Found 8 article(s) for author 'Matthew Weinzierl'

Popular Acceptance of Inequality due to Innate Brute Luck and Support for Classical Benefit-Based Taxation

Popular Acceptance of Inequality due to Innate Brute Luck and Support for Classical Benefit-Based Taxation. Matthew Weinzierl, September 9, 2017, Paper, “U.S. survey respondents’ views on distributive justice differ in two specific, related ways from what is conventionally assumed in modern optimal tax research. When expressing their preferences over allocations in stylized, hypothetical scenarios meant to isolate key features of the tax problem, a large share of respondents resist the full equalization of unequal outcomes due to innate brute luck that standard analyses recommend. A similar share prefer a classical benefit-based logic for taxes over the conventional logic of diminishing marginal social welfare. Moreover, these two views are linked: respondents who more strongly resist equalization are more likely to prefer the classical benefit-based principle. Though the Amazon Mechanical Turk survey population is not a representative sample of the U.S. population, robustness of these results across demographic traits and political views suggests that a large share of the American public holds views inconsistent with standard welfarist objectives.Link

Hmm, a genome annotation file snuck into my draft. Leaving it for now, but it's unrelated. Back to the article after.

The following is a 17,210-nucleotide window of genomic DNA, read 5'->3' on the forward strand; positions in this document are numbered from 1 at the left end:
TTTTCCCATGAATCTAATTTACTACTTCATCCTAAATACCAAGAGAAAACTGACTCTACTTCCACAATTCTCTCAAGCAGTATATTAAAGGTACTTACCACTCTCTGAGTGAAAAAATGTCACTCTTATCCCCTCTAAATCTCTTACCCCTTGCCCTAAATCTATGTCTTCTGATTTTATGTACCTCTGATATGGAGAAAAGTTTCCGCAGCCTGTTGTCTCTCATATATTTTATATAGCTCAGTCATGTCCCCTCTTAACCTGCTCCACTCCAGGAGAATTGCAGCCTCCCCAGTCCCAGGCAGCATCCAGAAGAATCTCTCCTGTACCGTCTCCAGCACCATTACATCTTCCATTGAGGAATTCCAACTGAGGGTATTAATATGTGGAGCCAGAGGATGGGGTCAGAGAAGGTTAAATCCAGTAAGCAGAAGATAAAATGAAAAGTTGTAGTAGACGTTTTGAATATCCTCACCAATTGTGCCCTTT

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Positive and Normative Judgments Implicit in U.S. Tax Policy, and the Costs of Unequal Growth and Recessions

Positive and Normative Judgments Implicit in U.S. Tax Policy, and the Costs of Unequal Growth and Recessions. Matthew Weinzierl, January 2016, Paper. “Calculating the welfare implications of changes to economic policy or shocks requires economists to decide on a normative criterion. One approach is to elicit the relevant moral criteria from real-world policy choices, converting a normative decision into a positive inference, as in the recent surge of “inverse-optimum” research. We find that capitalizing on the potential of this approach is not as straightforward as we might hope. We perform the inverse-optimum inference on U.S. tax policy from 1979 through 2010 and argue that the results either undermine the normative relevance of the approach or challenge conventional assumptions upon which economists routinely rely when performing welfare evaluations.Link